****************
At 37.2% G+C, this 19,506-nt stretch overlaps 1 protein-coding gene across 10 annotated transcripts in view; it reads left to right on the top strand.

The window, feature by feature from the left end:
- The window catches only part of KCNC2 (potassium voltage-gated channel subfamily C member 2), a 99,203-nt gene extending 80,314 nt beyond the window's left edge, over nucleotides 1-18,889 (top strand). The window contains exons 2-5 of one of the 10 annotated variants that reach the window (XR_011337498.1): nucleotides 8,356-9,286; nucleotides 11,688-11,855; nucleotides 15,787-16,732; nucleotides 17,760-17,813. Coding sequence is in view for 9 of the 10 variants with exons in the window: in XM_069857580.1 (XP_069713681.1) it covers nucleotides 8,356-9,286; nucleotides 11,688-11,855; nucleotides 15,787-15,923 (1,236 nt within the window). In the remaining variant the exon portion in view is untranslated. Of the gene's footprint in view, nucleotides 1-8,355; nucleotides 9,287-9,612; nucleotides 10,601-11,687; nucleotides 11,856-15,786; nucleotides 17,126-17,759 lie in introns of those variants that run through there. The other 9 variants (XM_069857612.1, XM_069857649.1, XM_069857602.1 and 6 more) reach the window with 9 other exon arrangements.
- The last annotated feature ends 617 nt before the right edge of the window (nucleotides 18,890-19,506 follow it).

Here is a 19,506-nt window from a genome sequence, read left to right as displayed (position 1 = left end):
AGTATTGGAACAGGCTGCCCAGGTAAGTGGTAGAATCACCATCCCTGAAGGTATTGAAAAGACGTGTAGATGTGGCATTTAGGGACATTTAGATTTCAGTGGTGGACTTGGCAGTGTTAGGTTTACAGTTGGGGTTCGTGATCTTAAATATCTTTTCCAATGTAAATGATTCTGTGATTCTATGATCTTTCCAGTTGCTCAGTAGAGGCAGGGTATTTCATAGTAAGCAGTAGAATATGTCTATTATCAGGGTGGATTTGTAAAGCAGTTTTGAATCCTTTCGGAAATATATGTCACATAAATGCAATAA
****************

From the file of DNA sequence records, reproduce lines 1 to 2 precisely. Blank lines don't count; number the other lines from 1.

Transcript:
At 37.2% G+C, this 19,506-nt stretch overlaps 1 protein-coding gene across 10 annotated transcripts in view; it reads left to right on the top strand.

The window, feature by feature from the left end: